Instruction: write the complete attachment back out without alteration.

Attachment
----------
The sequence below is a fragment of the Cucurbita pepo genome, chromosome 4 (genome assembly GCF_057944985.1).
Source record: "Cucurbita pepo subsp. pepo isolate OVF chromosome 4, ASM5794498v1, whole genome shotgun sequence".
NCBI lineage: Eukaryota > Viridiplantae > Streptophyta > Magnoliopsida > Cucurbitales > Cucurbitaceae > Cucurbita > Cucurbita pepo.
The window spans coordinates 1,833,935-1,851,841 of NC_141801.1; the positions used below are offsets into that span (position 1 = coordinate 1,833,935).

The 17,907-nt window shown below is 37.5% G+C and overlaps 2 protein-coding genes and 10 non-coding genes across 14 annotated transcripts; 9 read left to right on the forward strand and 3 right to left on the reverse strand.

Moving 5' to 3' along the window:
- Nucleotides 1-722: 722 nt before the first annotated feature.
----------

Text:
The sequence below is a fragment of the Cucurbita pepo genome, chromosome 4 (genome assembly GCF_057944985.1).
Source record: "Cucurbita pepo subsp. pepo isolate OVF chromosome 4, ASM5794498v1, whole genome shotgun sequence".
NCBI lineage: Eukaryota > Viridiplantae > Streptophyta > Magnoliopsida > Cucurbitales > Cucurbitaceae > Cucurbita > Cucurbita pepo.
The window spans coordinates 1,833,935-1,851,841 of NC_141801.1; the positions used below are offsets into that span (position 1 = coordinate 1,833,935).

The 17,907-nt window shown below is 37.5% G+C and overlaps 2 protein-coding genes and 10 non-coding genes across 14 annotated transcripts; 9 read left to right on the forward strand and 3 right to left on the reverse strand.

Moving 5' to 3' along the window:
- Nucleotides 1-722: 722 nt before the first annotated feature.